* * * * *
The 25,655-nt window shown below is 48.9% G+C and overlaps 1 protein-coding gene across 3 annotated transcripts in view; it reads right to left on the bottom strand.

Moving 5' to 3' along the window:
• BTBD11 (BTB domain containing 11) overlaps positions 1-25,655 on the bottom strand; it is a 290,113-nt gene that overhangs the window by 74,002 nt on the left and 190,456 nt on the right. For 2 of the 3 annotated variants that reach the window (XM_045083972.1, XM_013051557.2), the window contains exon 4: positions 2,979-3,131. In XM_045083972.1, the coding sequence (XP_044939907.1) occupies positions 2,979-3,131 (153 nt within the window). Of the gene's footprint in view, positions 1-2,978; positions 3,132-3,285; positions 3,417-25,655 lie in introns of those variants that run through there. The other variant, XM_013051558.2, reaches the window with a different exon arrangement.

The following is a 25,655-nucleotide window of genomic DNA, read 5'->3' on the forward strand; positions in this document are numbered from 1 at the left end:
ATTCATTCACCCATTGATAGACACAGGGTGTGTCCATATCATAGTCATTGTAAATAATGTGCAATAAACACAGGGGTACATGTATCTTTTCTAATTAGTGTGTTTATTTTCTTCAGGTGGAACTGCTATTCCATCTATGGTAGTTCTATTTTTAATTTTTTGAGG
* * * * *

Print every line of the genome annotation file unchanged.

The 25,655-nt window shown below is 48.9% G+C and overlaps 1 protein-coding gene across 3 annotated transcripts in view; it reads right to left on the bottom strand.

Moving 5' to 3' along the window:
• BTBD11 (BTB domain containing 11) overlaps positions 1-25,655 on the bottom strand; it is a 290,113-nt gene that overhangs the window by 74,002 nt on the left and 190,456 nt on the right. For 2 of the 3 annotated variants that reach the window (XM_045083972.1, XM_013051557.2), the window contains exon 4: positions 2,979-3,131. In XM_045083972.1, the coding sequence (XP_044939907.1) occupies positions 2,979-3,131 (153 nt within the window). Of the gene's footprint in view, positions 1-2,978; positions 3,132-3,285; positions 3,417-25,655 lie in introns of those variants that run through there. The other variant, XM_013051558.2, reaches the window with a different exon arrangement.

The following is a 25,655-nucleotide window of genomic DNA, read 5'->3' on the forward strand; positions in this document are numbered from 1 at the left end:
ATTCATTCACCCATTGATAGACACAGGGTGTGTCCATATCATAGTCATTGTAAATAATGTGCAATAAACACAGGGGTACATGTATCTTTTCTAATTAGTGTGTTTATTTTCTTCAGGTGGAACTGCTATTCCATCTATGGTAGTTCTATTTTTAATTTTTTGAGG